2147 W. Farwell Avenue
Second Owner: Aaron Surgel (1945-1968)
Third Owner: Don Luter (1968-1974)
Situated on the corner of Farwell Avenue and Bell Avenue, is a roomy looking three-flat with a garden apartment. Spectators passing on the east side of Bell can see this classy 1920s building has been well-maintained and lovingly updated with a cascading deck to the rear garden. Still, this does not prepare visitors for the many surprises of Larry and Marge Sondler's duplexed unit inside.
In 1974, Larry, Marge, and Larry's sister bought 2147-49 W. Farwell Avenue, a building that has had long-term tenants and few owners over the years. It was originally built in 1927 for Meyer Fakter and his wife Frances. They sold it to Aaron Surgel in 1945. Twenty-three years later, (1968), Don Luter bought the property. It finally passed to the Sondlers when Larry's sister sold her unit to them. They were then able to pursue their dream of duplexing the first and second floors.
Major work was involved, including enhanced HVAC systems, reconfiguring room layouts, gutting bathrooms, and kitchens, plus a great deal of architectural detail work. The Sondlers were very sensitive about preserving vintage features and creating new ones that reflected the original design elements.
These were family-sized apartments when they were built back in 1927. Today (1996), as a bi-level combination, the Sondlers have over 5,000 sq.ft. of space. On the first floor, beyond the black granite foyer is an enlarged living room and sun porch combination (32-ft. by 17-ft. at the widest points). It's so big that it swallows the 1919 W.W. Kimball and Company baby grand piano with room to spare. Original leaded, diamond pane casement windows are still intact on the Farwell Avenue side of the building, but the Sondlers have cleaver storm windows custom designed to protect them. Plaster cove ceiling moldings and restored round ogee arches compliment the new dentilated fireplace with copper and frosted glass Deco sconces. To the right of the fireplace is a reproduction Art Nouveau Quoizol torchiere. Please take note of the handcrafted spindle-style radiator covers.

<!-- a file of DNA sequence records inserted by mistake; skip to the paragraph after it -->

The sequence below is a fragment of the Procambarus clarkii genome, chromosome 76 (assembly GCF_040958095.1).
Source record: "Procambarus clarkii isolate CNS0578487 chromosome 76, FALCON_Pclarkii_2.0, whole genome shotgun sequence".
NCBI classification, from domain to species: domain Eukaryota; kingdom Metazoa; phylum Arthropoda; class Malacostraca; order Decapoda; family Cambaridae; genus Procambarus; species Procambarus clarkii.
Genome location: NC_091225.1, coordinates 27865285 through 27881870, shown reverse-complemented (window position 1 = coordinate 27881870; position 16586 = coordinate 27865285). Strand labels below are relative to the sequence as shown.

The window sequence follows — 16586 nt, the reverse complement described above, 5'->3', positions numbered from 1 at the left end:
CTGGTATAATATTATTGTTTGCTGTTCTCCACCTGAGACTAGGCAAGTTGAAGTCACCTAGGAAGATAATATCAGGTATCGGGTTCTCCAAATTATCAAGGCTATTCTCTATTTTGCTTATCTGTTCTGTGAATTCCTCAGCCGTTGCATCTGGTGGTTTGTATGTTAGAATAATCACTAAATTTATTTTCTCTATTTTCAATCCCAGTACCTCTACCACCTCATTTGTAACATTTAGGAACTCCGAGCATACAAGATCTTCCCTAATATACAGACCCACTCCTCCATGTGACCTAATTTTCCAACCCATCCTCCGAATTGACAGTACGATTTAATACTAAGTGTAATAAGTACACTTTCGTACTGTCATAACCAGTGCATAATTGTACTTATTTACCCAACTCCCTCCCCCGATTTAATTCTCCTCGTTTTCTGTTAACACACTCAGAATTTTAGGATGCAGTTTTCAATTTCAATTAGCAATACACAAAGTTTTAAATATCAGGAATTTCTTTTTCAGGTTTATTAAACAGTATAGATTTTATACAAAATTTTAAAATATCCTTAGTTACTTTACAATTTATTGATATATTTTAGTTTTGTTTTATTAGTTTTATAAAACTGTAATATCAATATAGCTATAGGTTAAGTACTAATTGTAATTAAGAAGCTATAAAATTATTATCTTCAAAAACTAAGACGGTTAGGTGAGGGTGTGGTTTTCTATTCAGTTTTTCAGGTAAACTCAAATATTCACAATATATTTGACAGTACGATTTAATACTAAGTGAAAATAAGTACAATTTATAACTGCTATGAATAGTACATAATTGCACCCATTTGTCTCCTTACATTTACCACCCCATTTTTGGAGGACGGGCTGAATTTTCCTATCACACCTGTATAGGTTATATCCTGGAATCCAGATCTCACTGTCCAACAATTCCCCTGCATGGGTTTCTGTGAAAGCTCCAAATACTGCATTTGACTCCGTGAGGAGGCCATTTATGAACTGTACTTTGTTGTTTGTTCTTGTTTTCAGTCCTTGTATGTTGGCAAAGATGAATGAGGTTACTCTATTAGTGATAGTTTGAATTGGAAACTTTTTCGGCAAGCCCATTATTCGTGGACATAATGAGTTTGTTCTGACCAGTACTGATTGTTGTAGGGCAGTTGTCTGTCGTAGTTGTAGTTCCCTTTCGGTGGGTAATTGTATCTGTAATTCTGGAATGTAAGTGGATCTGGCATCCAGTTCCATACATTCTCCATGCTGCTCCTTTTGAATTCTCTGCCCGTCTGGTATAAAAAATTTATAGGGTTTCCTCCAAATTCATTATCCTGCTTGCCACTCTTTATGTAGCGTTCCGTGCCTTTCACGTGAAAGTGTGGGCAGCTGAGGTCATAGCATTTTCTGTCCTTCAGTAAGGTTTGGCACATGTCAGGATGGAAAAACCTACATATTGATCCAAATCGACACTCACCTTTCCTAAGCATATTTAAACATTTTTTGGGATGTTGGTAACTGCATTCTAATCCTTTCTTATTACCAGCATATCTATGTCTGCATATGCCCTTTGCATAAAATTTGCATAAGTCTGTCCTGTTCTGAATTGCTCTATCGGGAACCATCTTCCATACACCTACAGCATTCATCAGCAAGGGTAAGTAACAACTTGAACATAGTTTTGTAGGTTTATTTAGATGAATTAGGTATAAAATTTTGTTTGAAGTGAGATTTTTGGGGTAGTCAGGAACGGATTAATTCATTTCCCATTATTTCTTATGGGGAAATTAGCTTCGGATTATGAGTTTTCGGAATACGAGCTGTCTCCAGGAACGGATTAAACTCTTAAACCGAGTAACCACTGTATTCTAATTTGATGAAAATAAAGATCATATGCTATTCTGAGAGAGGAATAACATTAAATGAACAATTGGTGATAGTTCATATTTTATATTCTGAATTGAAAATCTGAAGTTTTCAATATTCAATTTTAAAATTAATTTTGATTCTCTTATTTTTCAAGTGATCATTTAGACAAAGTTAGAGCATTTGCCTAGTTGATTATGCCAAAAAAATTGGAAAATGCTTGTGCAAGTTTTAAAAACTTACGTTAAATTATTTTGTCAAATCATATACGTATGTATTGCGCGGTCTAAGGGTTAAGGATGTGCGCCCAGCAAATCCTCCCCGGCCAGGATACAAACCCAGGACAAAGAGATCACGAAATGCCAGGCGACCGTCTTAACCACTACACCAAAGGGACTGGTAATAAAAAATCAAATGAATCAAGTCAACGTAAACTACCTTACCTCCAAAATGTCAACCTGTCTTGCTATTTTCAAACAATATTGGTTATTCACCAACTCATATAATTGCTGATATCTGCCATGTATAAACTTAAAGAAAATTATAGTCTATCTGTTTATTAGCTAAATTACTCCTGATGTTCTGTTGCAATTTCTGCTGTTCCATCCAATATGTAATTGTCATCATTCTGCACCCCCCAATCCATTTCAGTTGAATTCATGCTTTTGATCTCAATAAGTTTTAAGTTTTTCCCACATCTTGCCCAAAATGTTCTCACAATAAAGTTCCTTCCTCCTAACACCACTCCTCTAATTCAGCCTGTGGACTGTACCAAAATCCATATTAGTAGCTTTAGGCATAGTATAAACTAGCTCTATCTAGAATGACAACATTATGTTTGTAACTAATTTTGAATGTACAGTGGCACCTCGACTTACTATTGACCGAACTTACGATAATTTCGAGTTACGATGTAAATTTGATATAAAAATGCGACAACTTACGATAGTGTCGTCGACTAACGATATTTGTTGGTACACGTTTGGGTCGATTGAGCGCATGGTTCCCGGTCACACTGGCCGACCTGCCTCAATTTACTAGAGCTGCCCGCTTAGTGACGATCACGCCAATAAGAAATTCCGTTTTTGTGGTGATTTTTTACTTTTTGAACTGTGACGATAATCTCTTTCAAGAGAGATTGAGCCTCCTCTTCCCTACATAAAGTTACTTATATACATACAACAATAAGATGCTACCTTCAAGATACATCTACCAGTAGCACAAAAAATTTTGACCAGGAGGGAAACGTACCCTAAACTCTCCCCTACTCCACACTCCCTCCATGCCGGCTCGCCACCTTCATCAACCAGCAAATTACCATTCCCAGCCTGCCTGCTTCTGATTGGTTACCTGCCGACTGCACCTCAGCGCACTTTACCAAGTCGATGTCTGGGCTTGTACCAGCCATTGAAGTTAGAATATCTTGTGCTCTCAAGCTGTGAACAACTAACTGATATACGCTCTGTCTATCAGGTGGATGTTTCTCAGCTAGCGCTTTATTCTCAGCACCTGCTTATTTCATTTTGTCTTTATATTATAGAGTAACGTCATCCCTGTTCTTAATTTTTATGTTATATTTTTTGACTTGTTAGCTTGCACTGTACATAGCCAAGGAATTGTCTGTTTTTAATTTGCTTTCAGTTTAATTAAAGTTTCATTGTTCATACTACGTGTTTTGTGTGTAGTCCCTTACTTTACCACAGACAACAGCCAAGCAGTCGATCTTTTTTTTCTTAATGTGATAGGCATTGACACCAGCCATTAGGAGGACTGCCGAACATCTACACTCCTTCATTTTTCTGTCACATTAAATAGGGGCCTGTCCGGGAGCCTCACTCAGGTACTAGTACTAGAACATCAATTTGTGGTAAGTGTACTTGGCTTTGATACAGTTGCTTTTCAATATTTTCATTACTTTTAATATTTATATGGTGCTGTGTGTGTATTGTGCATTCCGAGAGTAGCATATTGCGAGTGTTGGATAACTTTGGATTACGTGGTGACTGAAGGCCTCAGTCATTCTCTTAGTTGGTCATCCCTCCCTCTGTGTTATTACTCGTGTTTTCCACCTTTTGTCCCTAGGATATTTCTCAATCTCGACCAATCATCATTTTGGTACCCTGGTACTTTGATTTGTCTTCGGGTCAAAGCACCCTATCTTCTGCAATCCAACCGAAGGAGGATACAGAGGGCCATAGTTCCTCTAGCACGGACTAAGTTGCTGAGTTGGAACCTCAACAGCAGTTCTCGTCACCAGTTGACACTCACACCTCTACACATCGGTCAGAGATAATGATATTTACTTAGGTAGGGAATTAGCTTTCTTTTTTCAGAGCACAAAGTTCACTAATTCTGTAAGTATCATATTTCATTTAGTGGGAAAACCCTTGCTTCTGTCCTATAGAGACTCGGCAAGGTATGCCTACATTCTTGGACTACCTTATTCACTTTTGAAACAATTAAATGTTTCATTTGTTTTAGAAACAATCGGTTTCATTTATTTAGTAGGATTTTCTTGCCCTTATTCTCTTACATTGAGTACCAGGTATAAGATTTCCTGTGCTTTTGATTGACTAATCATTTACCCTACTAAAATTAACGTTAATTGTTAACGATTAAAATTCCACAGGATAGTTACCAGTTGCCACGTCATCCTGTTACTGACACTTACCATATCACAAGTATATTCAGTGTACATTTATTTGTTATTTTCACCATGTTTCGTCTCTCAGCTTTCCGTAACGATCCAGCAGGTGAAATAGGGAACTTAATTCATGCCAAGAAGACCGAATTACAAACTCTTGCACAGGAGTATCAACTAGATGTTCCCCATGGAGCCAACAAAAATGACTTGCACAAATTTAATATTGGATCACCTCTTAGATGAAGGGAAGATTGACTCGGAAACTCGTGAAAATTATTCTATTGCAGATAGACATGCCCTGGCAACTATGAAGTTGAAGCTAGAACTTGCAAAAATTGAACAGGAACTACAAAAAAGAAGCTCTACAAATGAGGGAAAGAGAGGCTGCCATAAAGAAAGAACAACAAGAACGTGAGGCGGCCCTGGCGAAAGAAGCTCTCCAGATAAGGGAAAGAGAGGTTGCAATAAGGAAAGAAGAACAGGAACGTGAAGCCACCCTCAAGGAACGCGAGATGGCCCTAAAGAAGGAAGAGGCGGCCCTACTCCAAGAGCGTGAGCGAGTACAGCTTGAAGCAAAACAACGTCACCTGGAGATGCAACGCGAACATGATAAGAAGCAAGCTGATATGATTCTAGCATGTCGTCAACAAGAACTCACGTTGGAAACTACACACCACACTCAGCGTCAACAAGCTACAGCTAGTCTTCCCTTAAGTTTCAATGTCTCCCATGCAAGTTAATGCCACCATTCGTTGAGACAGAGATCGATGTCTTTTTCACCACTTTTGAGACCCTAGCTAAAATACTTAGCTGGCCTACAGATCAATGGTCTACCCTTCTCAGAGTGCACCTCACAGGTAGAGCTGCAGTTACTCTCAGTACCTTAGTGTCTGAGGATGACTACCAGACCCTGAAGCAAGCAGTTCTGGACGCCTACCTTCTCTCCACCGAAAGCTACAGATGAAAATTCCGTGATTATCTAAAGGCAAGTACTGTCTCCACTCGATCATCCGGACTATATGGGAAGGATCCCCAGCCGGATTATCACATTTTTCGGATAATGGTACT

The former kitchen has been converted to a storage vestibule area with a cedar closet. The old master bedroom is now opened up as a dining room with support beams masked as pillars, ogee arched alcove/display nook, an eloquent ceiling fixture, circa 1910, and a pair of Prairie-style doors. These doors lead to the new pantry and kitchen area carved out of a former bedroom and linked to a half bath. The kitchen is a masterpiece replete with granite counters, a center food preparation island, and illuminated by a trio of contemporary light fixtures. Just off the kitchen is a recycling closet.
Beyond the former servant's bedroom and bath with pre-depression-era basket weave tile floor is a new internal stairway to the upper floor with made-to-order railings. The living room has become the Sondler's master bedroom, complete with a wood-burning fireplace, gigantic cedar-line dressing room closet and master bathroom. A treat is the rocking giraffe.
Also, to the rear, in a transitional stage, is the library, formerly the office. The second floor hallway ends with a cedar closet and laundry room with half bath. There's even a eating area and pooperie for pets.
Descending to the first floor, you exit through the breakfast room, and go outside to a multi-level deck. The deck was fabricated from very dense, hard, and heavy, exotic Brazilian Paulopi teak with rounded steps. There is a shield motif echoing the building stonework in the deck railing. Changing the garage entry to the alley side doubled the size of the backyard, enabling the Sondlers to add a lily pond stocked with fish.